The loneliness of the modern-day cowboy

The man doesn’t talk much. Mostly he smokes his cigarette and looks out over the untamed land. He’s come as part of a group planning to harness nature, to bring electricity and industry to these apparent outskirts of civilisation – one of several men who never question their right to be where they are and take what they want – yet he stands apart from them. They are not his tribe. He rides a horse into the small town where the natives eye him, not quite knowing what to make of the man. They don’t share his language and he doesn’t understand theirs, but that’s unimportant. Perhaps it’s even the point. The frontier feels like home to him.

It is 2017. The frontier is the Bulgarian-Greek border, and the man is one of several German construction workers employed to build a hydroelectric power station. The film is called Western – a surprisingly apt description for a surprising movie.


Even without the major hint of the film’s title, it’d be difficult to watch Western without thinking that there’s a heavy streak of ‘70s Clint Eastwood in its protagonist Meinhard. As written and directed by Valeska Grisebach and played by lay actor Meinhard Neumann, he is not a man who feels at ease around his chattering colleagues. He’s probably the most morally upstanding of the workers, though none of them are evil; they’re mainly just trying to make a living and most of them behave like they own the place because they think that’s what men are supposed to be like. (It is telling that one of Meinhard’s co-workers, a middle-aged man, observes the others acting out their laddish impulses and says wryly, “It’s a blessing when you reach 40 and your testosterone diminishes.”) The foreman is probably the worst of them, a sexist bully who doesn’t think twice of rerouting the nearby village’s water because his building site needs the water, but even he is not a bad man so much as a careless, casually selfish one, differing from the others by degree rather than kind.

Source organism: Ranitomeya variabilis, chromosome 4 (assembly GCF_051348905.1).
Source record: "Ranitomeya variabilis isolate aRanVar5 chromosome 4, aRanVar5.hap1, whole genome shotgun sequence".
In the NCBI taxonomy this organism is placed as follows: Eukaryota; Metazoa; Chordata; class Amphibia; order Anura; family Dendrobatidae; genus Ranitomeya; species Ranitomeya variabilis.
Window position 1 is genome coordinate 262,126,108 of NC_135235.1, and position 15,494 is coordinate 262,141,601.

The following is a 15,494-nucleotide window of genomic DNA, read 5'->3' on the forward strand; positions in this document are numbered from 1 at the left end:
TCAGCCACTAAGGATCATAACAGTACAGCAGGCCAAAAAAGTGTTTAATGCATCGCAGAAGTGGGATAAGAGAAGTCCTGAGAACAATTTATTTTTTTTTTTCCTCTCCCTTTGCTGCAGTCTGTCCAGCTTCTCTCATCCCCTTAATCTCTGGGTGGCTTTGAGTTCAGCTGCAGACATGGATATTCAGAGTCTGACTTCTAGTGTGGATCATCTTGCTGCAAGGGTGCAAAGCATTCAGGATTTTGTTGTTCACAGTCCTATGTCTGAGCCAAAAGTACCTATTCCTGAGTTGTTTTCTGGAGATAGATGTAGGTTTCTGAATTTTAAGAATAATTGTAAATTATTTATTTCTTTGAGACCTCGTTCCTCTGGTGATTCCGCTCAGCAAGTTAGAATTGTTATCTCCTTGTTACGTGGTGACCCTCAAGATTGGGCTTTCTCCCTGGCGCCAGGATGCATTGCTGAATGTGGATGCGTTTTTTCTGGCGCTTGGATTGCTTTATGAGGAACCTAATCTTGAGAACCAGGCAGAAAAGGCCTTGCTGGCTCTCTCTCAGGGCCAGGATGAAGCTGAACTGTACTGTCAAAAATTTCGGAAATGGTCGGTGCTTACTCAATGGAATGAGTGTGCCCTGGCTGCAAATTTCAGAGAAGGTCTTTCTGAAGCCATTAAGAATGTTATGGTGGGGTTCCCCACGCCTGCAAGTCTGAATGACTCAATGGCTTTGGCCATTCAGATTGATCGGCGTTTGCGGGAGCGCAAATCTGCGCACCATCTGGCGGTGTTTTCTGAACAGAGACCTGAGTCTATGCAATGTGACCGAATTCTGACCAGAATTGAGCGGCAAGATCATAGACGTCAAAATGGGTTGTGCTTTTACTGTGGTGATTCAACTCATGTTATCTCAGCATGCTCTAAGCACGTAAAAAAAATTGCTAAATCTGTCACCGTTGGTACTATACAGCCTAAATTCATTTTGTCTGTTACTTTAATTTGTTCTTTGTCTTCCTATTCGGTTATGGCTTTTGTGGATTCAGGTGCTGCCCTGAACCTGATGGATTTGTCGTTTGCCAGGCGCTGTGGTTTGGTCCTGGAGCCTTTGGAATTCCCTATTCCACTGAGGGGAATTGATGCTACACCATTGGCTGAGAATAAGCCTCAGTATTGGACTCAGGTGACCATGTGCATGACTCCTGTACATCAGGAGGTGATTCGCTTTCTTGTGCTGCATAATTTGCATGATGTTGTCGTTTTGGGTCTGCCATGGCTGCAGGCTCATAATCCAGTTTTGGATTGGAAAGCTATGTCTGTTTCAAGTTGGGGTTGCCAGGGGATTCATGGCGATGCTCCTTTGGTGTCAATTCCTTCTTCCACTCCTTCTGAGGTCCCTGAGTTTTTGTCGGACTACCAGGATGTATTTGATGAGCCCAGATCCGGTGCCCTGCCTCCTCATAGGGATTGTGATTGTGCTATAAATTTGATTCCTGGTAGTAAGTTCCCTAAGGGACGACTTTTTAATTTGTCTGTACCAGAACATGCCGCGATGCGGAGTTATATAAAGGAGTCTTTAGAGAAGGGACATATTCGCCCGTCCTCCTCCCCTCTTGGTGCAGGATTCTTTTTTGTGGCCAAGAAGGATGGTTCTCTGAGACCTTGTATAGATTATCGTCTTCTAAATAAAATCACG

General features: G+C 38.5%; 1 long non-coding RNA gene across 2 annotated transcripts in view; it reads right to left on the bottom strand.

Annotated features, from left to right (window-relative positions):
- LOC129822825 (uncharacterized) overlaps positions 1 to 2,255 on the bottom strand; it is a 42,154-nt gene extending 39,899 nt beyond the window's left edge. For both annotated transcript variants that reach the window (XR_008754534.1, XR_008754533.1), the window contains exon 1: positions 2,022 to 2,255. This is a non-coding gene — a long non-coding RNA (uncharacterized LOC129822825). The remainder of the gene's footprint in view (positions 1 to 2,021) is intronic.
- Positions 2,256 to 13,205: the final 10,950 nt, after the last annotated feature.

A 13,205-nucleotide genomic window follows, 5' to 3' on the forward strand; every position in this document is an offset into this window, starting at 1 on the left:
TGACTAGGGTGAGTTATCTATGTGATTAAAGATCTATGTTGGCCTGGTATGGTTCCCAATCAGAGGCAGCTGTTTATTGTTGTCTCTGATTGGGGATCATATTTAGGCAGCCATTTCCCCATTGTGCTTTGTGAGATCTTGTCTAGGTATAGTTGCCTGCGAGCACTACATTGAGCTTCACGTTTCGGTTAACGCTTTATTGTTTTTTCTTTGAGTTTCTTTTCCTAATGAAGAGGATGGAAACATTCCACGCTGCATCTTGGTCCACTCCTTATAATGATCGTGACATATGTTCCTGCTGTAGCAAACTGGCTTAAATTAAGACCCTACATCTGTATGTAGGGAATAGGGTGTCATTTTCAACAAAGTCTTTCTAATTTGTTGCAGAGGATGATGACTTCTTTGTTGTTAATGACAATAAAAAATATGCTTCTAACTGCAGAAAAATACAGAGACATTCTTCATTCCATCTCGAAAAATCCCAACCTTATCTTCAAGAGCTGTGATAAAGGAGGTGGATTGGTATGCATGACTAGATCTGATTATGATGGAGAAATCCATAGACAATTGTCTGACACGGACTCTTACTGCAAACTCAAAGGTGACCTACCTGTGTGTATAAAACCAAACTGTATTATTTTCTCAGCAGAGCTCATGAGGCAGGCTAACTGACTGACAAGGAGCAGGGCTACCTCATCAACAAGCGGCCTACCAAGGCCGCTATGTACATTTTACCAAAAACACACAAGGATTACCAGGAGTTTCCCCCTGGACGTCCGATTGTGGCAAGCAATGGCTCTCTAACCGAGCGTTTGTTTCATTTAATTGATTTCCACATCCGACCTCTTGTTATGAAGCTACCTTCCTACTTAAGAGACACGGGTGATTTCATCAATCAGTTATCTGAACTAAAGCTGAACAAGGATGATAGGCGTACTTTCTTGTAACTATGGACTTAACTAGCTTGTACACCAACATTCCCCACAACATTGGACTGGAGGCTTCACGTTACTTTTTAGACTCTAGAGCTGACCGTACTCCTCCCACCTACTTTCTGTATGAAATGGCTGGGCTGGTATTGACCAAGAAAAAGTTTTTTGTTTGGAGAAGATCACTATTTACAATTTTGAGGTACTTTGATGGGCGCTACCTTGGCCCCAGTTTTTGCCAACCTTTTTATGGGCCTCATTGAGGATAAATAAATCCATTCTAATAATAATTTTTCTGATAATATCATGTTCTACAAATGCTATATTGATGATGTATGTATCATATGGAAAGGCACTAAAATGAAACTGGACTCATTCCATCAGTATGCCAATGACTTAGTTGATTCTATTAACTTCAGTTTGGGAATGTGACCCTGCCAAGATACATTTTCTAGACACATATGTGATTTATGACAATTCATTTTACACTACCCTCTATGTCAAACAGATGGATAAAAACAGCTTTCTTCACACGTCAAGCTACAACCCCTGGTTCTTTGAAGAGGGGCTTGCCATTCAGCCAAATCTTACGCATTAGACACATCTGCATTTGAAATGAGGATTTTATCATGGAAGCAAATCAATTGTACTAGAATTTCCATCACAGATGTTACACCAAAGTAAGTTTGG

Meinhard, meanwhile, seems different. He is the only one who shows an interest in the Bulgarian villagers and something like respect; he quickly seems more at home with these people he barely understands. Over time, though, we get to understand that there is more than a hint of the same impulses in him: when he comes upon a horse on his solitary wanderings, he simply claims it for himself. Once Meinhard has made a claim to something, to anything, he considers its his: not just the horse but this new tribe he has chosen, and if necessary, he will protect his claim by all means necessary. There is a constant undercurrent of violence just waiting to erupt, not just between the villagers and the construction workers who give lip service to doing their work, but between Meinhard and the world, a sense that he will make himself a part of this place and these people whether they accept him or not.

Grisebach’s film sets up various story strands that all point towards one kind of escalation or other; Meinhard’s co-workers begin to resent this man who seems to have chosen his side and it isn’t theirs, and the Bulgarian village turns out to be less of an idyll than Meinhard recognises. It is a place that is slowly dying, because there is no water but also because of corruption and because the young keep leaving. There is no future for this place, which may be what draws our protagonist to it: it’s a place of the past and of the mind, a seemingly untouched frontier where a man can imagine himself in the mould of the Man with No Name.


In the end, the waited-for escalation never happens – no one dies, no one kills anyone else. Meinhard does receive a beating, but not by his colleagues; it is some of the villagers at an open-air party who show the man that he doesn’t just become one of theirs and stake a claim to them by wandering into their midst. Perhaps he will belong someday, but belonging isn’t something that you just take. Yet while he is humbled, realising that no one here has been waiting for him, he doesn’t give up: and in the film’s final, unexpected scene, this present-day cowboy, this example of old-school masculinity, solid and taciturn, doesn’t ride off into the sunset. He slowly rejoins the group that has just shown him a mix of resentment and indifference and is now dancing raucously – and shyly at first, clumsily, almost in spite of himself: the man begins to dance.

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